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November 8, 2022
For full list of specific considerations for healthcare providers from the CDC, please review the recent Health Alert Network (HAN) Health Advisory.
In Snohomish County and regionally in western Washington we are seeing significant stress on the healthcare system, particularly around pediatric care. We are also seeing increases in RSV and influenza rates as is being described nationally. It is likely these trends will continue into the coming weeks. And we expect to see COVID-19 incidence increase in the near future. It is important for all eligible individuals to receive influenza and COVID vaccinations as soon as possible for their own safety, the safety of the community, and to mitigate the impact on the healthcare system.
The Centers for Disease Control and Prevention (CDC) has issued an advisory about early, elevated respiratory disease incidence caused by multiple viruses occurring especially among children and placing strain on healthcare systems. It is crucial to optimize respiratory virus prevention and treatment measures, including prompt vaccination and antiviral treatment.
Many respiratory viruses with similar clinical presentations circulate year-round in the United States and at higher levels in fall and winter. In the past 2 years, respiratory disease activity has been dominated by SARS-CoV-2, and seasonal circulation of other respiratory viruses has been atypical. Currently, the U.S. is experiencing a surge and co-circulation of respiratory viruses. CDC is tracking higher levels than are typical for RSV, influenza, and rhinovirus/enterovirus (RV/EV), especially among children, though RV/EV levels may have plateaued in recent weeks. Meanwhile, SARS-CoV-2 also continues to circulate in all U.S. states and is anticipated to increase in the coming months.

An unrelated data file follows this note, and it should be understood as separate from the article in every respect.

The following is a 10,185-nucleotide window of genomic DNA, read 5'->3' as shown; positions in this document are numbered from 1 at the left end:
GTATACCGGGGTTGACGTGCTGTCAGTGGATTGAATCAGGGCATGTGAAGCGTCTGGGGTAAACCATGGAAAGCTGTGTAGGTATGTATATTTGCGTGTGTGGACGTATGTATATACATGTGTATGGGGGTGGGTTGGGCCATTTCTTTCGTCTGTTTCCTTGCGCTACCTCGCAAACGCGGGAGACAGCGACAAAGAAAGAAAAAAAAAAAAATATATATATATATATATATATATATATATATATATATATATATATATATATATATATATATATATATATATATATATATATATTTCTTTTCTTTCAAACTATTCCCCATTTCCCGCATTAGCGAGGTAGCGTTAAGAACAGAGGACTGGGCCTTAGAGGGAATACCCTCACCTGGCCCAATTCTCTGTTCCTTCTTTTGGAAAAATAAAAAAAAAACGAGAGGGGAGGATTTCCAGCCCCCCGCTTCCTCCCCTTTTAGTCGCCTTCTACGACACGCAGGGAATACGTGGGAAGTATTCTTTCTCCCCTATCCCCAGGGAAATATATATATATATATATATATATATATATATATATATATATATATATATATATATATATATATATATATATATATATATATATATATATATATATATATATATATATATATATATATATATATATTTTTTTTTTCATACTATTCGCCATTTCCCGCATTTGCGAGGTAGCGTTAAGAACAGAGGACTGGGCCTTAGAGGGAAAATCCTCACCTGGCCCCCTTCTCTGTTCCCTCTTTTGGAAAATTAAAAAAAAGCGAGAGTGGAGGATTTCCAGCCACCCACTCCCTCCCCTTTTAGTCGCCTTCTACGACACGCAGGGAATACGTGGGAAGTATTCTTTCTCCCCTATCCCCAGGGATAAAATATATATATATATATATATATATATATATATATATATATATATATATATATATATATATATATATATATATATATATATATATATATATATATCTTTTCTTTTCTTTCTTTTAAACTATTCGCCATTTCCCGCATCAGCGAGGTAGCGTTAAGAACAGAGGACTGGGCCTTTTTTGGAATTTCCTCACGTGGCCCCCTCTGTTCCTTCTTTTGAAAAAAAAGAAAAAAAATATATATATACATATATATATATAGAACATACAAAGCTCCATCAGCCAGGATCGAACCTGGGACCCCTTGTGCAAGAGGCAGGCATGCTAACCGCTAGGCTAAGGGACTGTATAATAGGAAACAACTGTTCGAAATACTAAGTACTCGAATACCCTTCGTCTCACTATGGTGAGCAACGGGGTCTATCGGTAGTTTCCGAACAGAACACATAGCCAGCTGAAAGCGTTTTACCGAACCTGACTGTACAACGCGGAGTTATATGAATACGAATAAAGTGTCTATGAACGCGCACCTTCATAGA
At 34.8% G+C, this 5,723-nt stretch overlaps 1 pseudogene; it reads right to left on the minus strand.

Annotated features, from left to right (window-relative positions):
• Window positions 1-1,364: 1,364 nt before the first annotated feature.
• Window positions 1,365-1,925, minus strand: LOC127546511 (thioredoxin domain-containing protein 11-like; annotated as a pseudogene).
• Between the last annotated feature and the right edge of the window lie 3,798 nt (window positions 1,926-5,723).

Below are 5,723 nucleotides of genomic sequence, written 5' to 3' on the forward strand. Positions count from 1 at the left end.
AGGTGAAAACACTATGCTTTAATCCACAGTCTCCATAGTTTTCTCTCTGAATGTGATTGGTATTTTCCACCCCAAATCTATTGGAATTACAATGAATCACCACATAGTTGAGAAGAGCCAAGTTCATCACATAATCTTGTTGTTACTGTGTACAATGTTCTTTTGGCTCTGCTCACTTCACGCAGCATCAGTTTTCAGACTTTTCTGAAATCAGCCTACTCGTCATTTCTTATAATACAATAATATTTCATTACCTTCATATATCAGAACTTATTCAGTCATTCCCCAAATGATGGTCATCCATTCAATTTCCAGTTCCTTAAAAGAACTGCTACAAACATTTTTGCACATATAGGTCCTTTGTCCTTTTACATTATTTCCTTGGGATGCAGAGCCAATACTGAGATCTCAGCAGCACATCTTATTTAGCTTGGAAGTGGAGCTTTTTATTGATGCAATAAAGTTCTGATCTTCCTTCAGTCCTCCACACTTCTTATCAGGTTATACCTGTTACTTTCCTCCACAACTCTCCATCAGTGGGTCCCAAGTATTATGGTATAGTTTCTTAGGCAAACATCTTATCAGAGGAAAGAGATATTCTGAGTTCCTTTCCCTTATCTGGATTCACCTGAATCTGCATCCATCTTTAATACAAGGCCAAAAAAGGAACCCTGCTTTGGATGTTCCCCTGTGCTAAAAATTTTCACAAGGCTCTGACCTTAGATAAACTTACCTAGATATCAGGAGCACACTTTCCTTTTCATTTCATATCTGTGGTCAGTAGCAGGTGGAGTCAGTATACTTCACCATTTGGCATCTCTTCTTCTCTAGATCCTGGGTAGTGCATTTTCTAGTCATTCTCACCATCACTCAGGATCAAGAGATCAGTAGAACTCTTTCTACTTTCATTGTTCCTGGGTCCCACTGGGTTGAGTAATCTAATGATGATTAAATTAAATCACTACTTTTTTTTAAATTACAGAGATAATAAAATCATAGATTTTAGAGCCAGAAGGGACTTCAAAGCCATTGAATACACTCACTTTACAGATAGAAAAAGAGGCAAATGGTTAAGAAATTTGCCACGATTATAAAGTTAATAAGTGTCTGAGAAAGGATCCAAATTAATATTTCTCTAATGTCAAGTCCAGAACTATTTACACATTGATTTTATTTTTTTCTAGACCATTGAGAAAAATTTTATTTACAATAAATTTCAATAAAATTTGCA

CDC surveillance has shown an increase in RSV detections and RSV-associated emergency department visits and hospitalizations in all but two U.S. Department of Health and Human Services (HHS) regions. While RSV activity appears to be plateauing in some places, the timing, intensity, and severity of the current RSV season are uncertain.
CDC has been tracking early and increasing influenza activity in recent weeks. The most common viruses identified to date have been influenza A(H3N2) viruses, with most infections occurring in children and young adults. Cumulative influenza-associated hospitalization rates are notably higher compared to the same time periods during previous seasons since 2010–2011. CDC anticipates continued high-level circulation of influenza viruses this fall and winter.
SARS-CoV-2 activity is expected to increase in the winter as has been observed in previous years. Rates of COVID-19-associated hospitalizations among all age groups including children have decreased since August, but rates in infants younger than 6 months remain higher than in other pediatric age groups and higher than in all adult age groups except those 65 years and older. CDC expects continued high-level circulation of SARS-CoV-2 this fall and winter.